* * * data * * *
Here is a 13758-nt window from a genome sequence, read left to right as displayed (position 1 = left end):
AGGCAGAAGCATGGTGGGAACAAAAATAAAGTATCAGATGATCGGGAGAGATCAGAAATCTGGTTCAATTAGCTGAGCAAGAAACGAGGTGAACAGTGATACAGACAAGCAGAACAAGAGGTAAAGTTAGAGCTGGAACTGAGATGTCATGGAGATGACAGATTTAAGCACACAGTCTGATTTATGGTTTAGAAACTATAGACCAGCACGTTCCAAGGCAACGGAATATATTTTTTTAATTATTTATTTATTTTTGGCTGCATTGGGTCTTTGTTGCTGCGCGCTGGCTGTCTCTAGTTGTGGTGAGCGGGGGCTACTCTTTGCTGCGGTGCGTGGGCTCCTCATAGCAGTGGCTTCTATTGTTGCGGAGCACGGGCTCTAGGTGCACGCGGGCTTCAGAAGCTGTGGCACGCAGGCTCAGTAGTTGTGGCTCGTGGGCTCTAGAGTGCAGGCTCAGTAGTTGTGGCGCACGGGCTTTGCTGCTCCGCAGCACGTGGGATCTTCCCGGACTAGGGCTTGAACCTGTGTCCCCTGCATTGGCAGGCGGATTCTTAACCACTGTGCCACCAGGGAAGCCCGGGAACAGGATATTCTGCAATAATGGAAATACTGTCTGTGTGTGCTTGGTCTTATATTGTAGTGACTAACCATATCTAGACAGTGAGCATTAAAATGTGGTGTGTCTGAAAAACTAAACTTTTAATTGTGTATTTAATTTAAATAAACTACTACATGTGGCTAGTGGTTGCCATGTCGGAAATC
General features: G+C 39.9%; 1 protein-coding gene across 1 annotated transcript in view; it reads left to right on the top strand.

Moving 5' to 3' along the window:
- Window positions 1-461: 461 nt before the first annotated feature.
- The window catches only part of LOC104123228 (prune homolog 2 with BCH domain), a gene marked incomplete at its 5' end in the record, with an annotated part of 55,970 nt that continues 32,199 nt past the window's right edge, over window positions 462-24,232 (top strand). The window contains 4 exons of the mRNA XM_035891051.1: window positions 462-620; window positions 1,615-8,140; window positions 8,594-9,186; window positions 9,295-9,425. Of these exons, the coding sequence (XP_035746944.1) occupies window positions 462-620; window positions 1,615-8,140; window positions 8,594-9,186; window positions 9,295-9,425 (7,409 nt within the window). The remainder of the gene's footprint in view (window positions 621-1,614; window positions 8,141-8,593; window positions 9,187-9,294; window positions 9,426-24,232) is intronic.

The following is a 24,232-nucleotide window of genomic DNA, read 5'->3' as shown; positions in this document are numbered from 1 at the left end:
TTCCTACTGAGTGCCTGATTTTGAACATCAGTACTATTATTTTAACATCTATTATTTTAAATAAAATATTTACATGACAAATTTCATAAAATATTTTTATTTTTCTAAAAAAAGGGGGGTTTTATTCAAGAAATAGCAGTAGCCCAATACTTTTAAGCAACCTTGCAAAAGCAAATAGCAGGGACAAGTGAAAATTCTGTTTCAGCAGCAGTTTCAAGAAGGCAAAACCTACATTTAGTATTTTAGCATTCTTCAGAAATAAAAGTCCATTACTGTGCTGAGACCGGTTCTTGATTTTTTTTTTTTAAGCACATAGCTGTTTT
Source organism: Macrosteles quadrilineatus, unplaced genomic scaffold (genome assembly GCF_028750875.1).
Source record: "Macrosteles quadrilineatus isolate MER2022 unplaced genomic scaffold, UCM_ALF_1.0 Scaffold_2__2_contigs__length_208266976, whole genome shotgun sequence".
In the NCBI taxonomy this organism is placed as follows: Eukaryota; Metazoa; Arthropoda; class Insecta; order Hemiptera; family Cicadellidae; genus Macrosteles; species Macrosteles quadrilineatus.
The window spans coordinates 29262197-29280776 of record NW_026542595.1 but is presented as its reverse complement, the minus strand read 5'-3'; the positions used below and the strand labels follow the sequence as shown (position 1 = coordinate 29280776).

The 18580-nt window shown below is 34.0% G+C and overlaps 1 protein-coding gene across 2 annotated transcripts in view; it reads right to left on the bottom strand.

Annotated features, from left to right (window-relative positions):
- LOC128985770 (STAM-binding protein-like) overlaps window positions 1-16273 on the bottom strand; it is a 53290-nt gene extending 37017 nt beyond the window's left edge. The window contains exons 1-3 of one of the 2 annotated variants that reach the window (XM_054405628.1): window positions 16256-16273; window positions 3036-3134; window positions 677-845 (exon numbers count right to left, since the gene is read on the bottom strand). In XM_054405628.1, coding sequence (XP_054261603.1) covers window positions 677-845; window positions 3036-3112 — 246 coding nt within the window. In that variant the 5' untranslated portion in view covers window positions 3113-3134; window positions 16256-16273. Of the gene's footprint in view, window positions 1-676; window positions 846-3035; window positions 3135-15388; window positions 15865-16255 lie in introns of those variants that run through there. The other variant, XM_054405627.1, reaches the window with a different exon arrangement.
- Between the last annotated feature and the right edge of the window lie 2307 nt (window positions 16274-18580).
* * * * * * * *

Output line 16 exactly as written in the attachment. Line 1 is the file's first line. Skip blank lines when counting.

- Between the last annotated feature and the right edge of the window lie 2307 nt (window positions 16274-18580).